It is known in the art to preserve microprocessor power by halting a microprocessor's clock during low activity states. This approach is problematic if the microprocessor stores dynamic information which must be periodically refreshed by the gating of a clock signal. That is, if the clock is stopped, refresh operations cannot be performed to preserve the dynamic information stored by the microprocessor. Another problem with this approach is that no computations are performed while the microprocessor is halted.
Microprocessors are commonly driven by an external clock. The clock signal generated by the external clock is applied to a phase-locked loop circuit positioned on the microprocessor. A phase-locked loop circuit eliminates clock skew by comparing the external clock signal to a feedback reference clock signal. The output of the phase-locked loop circuit is an internal clock signal with a phase that minimizes the difference in phase between the external clock signal and the feedback reference clock signal.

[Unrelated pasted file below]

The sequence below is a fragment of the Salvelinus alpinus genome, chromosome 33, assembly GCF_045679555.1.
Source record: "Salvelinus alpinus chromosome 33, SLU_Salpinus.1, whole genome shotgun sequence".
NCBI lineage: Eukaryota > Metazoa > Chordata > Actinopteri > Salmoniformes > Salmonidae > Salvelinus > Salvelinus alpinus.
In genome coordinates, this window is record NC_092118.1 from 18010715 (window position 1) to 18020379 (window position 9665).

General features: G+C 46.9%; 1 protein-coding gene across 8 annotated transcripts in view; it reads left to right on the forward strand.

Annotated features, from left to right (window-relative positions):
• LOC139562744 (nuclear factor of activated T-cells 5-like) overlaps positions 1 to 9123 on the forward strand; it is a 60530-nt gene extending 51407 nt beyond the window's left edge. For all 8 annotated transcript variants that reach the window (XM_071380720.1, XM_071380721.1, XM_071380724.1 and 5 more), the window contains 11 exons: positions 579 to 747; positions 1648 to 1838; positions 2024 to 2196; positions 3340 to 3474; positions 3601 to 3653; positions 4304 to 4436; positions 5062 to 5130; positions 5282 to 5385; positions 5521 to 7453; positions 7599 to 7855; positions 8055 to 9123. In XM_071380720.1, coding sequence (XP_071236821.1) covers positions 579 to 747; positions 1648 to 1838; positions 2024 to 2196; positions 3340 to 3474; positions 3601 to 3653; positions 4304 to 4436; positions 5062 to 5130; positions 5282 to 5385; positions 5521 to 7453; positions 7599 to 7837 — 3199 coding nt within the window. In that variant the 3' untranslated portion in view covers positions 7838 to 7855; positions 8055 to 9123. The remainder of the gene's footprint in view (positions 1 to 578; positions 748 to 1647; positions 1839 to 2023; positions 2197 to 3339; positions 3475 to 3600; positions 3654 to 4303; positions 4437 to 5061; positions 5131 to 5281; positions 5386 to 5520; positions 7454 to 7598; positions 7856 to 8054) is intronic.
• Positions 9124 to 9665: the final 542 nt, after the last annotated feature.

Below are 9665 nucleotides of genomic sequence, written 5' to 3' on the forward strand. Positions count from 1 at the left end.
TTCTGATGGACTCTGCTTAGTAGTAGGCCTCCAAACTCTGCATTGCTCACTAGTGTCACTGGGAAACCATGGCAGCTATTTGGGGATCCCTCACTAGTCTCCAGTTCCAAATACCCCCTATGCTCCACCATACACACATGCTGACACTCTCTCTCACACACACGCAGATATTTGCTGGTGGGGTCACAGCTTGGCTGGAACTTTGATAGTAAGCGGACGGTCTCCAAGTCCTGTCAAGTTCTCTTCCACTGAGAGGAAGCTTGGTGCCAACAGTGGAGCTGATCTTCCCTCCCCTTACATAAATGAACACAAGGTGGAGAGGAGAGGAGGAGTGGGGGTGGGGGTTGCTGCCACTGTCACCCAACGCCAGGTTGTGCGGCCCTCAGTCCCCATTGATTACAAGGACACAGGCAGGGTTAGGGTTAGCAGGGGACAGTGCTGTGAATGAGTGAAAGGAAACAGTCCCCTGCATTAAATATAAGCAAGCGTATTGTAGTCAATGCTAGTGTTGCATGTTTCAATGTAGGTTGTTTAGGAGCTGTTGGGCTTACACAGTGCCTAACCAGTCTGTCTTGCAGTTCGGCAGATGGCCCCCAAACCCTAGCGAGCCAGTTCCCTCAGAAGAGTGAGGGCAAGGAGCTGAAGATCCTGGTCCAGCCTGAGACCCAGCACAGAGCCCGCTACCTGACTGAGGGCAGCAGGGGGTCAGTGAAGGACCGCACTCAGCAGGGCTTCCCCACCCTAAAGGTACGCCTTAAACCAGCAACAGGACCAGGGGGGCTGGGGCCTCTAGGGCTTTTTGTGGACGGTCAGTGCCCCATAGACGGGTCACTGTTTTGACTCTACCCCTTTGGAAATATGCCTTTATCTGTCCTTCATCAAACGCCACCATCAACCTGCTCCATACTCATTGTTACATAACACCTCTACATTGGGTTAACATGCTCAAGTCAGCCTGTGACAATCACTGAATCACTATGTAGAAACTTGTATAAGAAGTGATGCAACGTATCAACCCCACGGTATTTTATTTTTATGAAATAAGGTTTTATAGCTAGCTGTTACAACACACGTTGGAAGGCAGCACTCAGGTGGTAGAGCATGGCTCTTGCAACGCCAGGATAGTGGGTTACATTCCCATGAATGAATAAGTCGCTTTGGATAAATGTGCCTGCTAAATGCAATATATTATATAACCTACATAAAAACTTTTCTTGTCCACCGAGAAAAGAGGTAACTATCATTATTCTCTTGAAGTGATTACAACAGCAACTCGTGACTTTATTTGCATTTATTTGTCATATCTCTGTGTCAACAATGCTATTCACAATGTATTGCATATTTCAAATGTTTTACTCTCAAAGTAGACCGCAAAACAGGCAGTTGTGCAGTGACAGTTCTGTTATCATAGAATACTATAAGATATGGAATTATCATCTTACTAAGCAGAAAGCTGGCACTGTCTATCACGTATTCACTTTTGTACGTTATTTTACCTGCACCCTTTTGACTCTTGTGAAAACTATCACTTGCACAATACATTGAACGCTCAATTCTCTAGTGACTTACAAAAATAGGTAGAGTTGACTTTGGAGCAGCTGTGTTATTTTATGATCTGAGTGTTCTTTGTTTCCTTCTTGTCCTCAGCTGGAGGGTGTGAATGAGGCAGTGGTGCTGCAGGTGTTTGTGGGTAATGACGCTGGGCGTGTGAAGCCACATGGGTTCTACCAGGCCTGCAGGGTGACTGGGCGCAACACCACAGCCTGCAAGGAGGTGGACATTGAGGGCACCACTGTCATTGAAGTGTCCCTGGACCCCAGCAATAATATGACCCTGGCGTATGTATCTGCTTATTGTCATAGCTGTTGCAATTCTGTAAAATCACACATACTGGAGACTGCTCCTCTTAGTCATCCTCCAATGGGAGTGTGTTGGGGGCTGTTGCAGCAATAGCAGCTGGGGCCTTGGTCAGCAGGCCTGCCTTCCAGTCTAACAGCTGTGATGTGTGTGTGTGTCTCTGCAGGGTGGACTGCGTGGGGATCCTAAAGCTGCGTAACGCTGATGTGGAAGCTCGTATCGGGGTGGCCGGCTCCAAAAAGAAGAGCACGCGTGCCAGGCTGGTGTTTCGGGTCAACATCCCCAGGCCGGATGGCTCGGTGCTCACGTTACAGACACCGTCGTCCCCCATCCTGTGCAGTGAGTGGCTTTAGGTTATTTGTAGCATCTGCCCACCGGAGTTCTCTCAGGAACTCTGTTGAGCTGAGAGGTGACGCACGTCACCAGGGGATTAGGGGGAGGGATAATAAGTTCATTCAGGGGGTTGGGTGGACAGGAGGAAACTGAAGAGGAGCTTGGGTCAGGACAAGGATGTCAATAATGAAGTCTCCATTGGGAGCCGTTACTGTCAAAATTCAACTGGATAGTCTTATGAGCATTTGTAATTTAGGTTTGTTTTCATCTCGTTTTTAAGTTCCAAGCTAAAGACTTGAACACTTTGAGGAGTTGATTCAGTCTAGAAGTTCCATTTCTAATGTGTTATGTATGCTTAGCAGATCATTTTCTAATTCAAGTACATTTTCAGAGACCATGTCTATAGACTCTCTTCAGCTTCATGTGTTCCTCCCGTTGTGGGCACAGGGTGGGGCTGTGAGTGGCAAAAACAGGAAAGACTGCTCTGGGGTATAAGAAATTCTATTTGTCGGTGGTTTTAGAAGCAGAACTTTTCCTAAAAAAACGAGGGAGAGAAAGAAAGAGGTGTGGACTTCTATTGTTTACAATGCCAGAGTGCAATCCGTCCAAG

A phase-locked loop circuit only operates when there is a relatively small phase difference between the incoming clock signal and the feedback clock signal. Thus, for microprocessors that use an external clock, it is not possible to stop the external clock to conserve power, because stopping the external clock eliminates the requisite phase relationship at the phase-locked loop.
In view of the foregoing, it would be highly desirable to provide a microprocessor with reduced power consumption. Such a device could be used to preserve battery life and to avoid inferior device performance caused by heat proliferation. Ideally, such a device would enable refresh operations to preserve dynamic information and would otherwise continuously operate to execute logical functions. Finally, such a device should function without disrupting the operation of the microprocessor phase-locked loop.